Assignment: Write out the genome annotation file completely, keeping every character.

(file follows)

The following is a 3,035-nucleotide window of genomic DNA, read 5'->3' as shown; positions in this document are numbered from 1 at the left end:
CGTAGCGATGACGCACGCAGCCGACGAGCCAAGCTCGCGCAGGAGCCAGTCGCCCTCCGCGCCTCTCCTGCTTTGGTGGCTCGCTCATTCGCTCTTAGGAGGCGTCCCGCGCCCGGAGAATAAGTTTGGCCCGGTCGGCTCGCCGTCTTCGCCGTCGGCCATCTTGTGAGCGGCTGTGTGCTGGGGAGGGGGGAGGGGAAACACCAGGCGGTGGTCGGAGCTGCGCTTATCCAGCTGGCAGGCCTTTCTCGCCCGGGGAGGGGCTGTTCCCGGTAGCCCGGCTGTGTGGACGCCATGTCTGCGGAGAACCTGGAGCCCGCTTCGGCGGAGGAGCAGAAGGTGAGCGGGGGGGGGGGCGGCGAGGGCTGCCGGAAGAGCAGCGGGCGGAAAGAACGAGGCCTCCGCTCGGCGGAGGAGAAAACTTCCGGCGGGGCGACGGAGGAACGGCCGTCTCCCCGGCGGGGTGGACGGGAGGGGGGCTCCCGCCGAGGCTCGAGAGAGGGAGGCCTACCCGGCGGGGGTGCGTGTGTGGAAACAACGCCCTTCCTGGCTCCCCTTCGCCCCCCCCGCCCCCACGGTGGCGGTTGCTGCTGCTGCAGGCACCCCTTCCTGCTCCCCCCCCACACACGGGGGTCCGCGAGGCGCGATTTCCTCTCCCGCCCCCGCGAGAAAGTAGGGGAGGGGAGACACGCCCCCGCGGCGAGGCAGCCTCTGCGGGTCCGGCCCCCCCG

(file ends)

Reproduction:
The following is a 3,035-nucleotide window of genomic DNA, read 5'->3' as shown; positions in this document are numbered from 1 at the left end:
CGTAGCGATGACGCACGCAGCCGACGAGCCAAGCTCGCGCAGGAGCCAGTCGCCCTCCGCGCCTCTCCTGCTTTGGTGGCTCGCTCATTCGCTCTTAGGAGGCGTCCCGCGCCCGGAGAATAAGTTTGGCCCGGTCGGCTCGCCGTCTTCGCCGTCGGCCATCTTGTGAGCGGCTGTGTGCTGGGGAGGGGGGAGGGGAAACACCAGGCGGTGGTCGGAGCTGCGCTTATCCAGCTGGCAGGCCTTTCTCGCCCGGGGAGGGGCTGTTCCCGGTAGCCCGGCTGTGTGGACGCCATGTCTGCGGAGAACCTGGAGCCCGCTTCGGCGGAGGAGCAGAAGGTGAGCGGGGGGGGGGGCGGCGAGGGCTGCCGGAAGAGCAGCGGGCGGAAAGAACGAGGCCTCCGCTCGGCGGAGGAGAAAACTTCCGGCGGGGCGACGGAGGAACGGCCGTCTCCCCGGCGGGGTGGACGGGAGGGGGGCTCCCGCCGAGGCTCGAGAGAGGGAGGCCTACCCGGCGGGGGTGCGTGTGTGGAAACAACGCCCTTCCTGGCTCCCCTTCGCCCCCCCCGCCCCCACGGTGGCGGTTGCTGCTGCTGCAGGCACCCCTTCCTGCTCCCCCCCCACACACGGGGGTCCGCGAGGCGCGATTTCCTCTCCCGCCCCCGCGAGAAAGTAGGGGAGGGGAGACACGCCCCCGCGGCGAGGCAGCCTCTGCGGGTCCGGCCCCCCCG